Another possible explanation for this apparent conundrum could be that most predominantly self-fertilizing plants undergo sufficient outcrossing (i.e. are mixed mating) to effectively slow the accumulation of deleterious mutations [80]. Indeed, marker-based estimates of self-fertilization rates suggest that very few if any plant species are completely selfing [18,34,99]. Genomic data support this idea and show that linkage disequilibrium in global samples of the predominantly selfing plant species A. thaliana and Medicago truncatula decays within 5–10 kb, (i.e. on a similar scale to humans [100,101]. Thus, on a global scale, linkage disequilibrium may not be sufficient to reduce the efficacy of selection in some predominantly selfing taxa. However, in local populations, linkage disequilibrium can be much more extensive [100,102] and selection efficacy within these populations may indeed be reduced [101].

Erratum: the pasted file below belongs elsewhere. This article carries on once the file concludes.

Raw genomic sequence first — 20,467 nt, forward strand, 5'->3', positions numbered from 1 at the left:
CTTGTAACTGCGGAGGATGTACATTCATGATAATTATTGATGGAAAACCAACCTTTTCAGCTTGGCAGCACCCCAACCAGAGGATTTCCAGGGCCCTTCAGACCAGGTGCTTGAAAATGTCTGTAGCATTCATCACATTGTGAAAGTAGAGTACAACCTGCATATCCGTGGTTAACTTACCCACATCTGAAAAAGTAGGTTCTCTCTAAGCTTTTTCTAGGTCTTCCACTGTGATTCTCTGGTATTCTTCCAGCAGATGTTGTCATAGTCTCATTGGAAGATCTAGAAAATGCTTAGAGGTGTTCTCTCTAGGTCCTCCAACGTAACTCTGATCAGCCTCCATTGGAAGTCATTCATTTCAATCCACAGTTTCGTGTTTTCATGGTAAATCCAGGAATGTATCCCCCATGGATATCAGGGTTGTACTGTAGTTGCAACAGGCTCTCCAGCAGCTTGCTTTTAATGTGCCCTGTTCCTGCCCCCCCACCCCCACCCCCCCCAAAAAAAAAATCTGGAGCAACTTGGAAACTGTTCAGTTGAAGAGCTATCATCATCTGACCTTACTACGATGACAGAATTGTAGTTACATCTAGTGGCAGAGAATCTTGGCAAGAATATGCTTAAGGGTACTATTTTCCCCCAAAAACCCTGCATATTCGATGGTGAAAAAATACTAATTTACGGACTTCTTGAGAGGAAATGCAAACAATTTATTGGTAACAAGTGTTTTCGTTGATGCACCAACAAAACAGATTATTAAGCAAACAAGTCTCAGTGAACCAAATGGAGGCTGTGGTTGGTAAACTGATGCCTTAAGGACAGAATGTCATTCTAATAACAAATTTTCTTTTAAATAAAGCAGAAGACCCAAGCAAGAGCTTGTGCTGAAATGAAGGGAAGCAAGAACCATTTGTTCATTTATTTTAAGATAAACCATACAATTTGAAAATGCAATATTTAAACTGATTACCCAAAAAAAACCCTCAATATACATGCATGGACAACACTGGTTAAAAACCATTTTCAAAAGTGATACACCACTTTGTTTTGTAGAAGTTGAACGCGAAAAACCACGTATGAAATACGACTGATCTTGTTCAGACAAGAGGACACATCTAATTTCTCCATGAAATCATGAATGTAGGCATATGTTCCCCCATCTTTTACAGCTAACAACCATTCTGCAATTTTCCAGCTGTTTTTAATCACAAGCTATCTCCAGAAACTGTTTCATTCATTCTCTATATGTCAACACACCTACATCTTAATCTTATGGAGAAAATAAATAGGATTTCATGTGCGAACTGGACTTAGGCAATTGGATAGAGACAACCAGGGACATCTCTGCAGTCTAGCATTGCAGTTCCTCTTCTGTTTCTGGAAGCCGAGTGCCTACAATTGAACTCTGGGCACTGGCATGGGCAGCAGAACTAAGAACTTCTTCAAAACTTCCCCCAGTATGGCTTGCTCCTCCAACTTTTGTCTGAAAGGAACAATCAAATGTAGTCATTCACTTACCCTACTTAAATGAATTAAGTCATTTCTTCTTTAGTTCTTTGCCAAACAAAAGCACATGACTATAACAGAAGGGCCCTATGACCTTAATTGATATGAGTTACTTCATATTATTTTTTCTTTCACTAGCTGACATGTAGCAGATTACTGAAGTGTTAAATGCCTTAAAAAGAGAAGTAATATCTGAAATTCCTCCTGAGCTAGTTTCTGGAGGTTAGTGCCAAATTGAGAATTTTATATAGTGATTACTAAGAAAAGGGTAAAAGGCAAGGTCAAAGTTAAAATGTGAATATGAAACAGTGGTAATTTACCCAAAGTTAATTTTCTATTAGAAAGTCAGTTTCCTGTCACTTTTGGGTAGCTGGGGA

When considering the effects of selfing on extinction risk, an important open question concerns our expectations for mixed-mating populations. While the rate of selfing has a linear effect on effective population size under neutrality [78], selective interference effects can sometimes be nonlinear [103,104], such that partially outcrossing populations may experience limited effects of hitchhiking on reducing effective population size. In fact, analysis by Glemin & Ronfort [104] indicates a very strong threshold effect of selfing rate on extinction risk owing to reduced adaptation, and in a number of cases intermediate selfing rates show the lowest extinction risk. On the other hand, shifts in life history may mean that elevated selfing rates may still be accompanied by increased risk of severe founder events, in which case greater reductions in effective population size and selection may be observed than expected because of demographic factors. Recent evidence for strong reductions in diversity and the efficacy of selection in the relatively selfing C. rattanii (outcrossing rate = 0.12) compared with its mixed-mating sister species C. linearis (outcrossing rate = 0.57) [38] are consistent with this latter possibility.